“I promised myself I was not going to cry tonight, and I have already broken that promise five times,” says Chris to Ben in this wedding episode. I have to say, five times sounds about right. Also, if “Ben and Leslie” doesn’t prove that Amy Poehler deserves her Emmy, I don’t know what the Emmy voters need. Leslie was hilarious (that Tim Gunn impression), lovable (a 70-page first draft on her vows), and amazingly caring (refusing to have her wedding without Ron, who is like a father to her). READ FULL STORY
Tag: Leslie Knope (1-8 of 8)
Last night’s episode of Parks and Recreation tackled the Pawnee City Council’s prehistoric gender relations head on. In an effort to one-up the all-male sanitation department, Leslie and April tried their hand at a garbage route, with mixed results. Meanwhile, Chris struggled to understand his new relationship with Shauna; Ron and Anne babysat Diane’s kids; and Tom, Ben, and Andy attempted to play basketball. Colossal failures and hilarious lines abounded. Here are the best:
Last night’s episode of Parks & Recreation took us deeper into Chris’ ongoing psychological collapse and introduced us to Gayle Gergich (Christie Brinkley), Jerry’s incomprehensibly beautiful but slightly robotic wife. It also brought back Tammy II, Ron’s deranged, nymphomaniac ex-wife (or “sex-wife,” as she calls it) and pitted her against Leslie in what is probably the greatest dumpster fight ever depicted on screen.
But the heart of the episode took place at the Indiana Fine Woodworking Association Woodworking Awards, a surly event that Ron referred to as “heaven.” Given that he was surrounded not only by hand-made wood crafts but also by three of the most important women in his life — Leslie, Tammy, and new flame Diane — Ron had ample opportunity to dish out his singular wisdom. So grab your belt sanders and strap on your safety goggles folks, because it’s time for the eight best Ron Swanson-isms from “Ron & Diane.”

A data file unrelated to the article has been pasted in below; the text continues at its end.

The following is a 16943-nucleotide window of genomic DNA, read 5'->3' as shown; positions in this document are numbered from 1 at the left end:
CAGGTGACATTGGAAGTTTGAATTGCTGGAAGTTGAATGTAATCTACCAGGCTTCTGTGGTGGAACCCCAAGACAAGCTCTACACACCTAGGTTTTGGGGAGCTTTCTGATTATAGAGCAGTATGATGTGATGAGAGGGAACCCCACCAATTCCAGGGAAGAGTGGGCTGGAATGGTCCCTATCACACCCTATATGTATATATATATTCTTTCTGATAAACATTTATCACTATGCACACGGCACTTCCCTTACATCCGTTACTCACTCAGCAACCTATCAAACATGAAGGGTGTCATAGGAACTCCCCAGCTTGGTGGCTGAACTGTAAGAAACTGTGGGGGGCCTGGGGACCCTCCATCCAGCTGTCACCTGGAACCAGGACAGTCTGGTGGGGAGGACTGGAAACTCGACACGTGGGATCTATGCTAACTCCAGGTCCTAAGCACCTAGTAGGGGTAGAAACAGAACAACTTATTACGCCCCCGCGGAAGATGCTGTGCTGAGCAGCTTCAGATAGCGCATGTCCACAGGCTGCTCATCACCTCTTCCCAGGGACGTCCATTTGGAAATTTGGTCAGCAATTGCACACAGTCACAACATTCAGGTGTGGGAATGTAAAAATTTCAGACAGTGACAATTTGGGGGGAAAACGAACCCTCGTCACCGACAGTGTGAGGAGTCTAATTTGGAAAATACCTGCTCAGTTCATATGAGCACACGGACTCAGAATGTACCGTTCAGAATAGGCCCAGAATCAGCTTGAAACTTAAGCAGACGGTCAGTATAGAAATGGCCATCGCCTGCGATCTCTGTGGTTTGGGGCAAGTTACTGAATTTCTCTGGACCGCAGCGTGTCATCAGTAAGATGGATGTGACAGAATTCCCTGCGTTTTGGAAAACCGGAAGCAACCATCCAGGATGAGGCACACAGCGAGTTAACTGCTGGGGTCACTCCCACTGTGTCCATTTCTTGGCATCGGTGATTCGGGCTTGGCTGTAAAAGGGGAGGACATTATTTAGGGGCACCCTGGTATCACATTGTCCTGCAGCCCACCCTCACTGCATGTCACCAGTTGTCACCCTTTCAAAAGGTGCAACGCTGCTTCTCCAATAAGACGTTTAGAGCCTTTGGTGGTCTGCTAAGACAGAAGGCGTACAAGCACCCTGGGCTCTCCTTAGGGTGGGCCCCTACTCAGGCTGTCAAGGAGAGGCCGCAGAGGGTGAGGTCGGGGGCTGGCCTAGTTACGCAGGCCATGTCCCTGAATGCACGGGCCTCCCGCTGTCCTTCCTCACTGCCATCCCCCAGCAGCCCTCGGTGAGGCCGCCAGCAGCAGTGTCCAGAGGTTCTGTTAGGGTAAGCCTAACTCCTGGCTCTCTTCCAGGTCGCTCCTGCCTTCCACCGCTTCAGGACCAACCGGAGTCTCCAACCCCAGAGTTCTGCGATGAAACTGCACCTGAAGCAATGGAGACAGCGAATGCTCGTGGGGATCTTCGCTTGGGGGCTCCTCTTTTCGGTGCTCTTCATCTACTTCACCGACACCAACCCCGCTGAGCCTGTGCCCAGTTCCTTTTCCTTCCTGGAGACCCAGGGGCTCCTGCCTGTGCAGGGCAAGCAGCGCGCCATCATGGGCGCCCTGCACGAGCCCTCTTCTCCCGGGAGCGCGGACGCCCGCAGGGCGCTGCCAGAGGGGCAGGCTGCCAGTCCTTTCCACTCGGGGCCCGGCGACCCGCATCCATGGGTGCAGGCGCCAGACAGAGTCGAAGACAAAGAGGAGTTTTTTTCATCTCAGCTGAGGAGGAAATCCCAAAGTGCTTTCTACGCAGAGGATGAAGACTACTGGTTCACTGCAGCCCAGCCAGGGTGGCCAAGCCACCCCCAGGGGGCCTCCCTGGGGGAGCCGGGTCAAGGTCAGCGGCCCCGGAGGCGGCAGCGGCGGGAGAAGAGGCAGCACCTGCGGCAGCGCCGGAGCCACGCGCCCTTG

Leave it to Eagleton to stir up the crazy in Leslie Knope.
Last night’s episode of Parks and Recreation rekindled the “blood feud” between Pawnee and neighboring Eagleton when an Eagletonian architect offered to design Pawnee’s new park. The guy’s nice as can be and extremely well-qualified, but Leslie’s knee-jerk derision threatens to thwart the whole plan — which happens to be pro bono. The situation further deteriorates when a couple of pranksters from Eagleton make a mockery of Pawnee’s citizens. As you can imagine, Leslie’s vitriol makes for some of the more memorable moments.
Last week’s episode of Parks and Recreation, in which Ben finally proposed to Leslie, set the bar pretty high — some might say impossibly high — so last night the writers stepped up and let loose with some top-shelf material. We met Ben’s sparring, divorced, insufferable parents (played by Glenne Headly and Jonathan Banks) and watched Chris have a total, happy-sad mental breakdown (“It’s like a perfect storm of emotions!”). The team even brought back the scene-stealer (and arguably the show’s most consistently funny character) Jean-Ralphio, Tom’s flamboyant cad of a business partner. With so many memorable moments, it’s hard to narrow down the episode’s highlights… but here goes.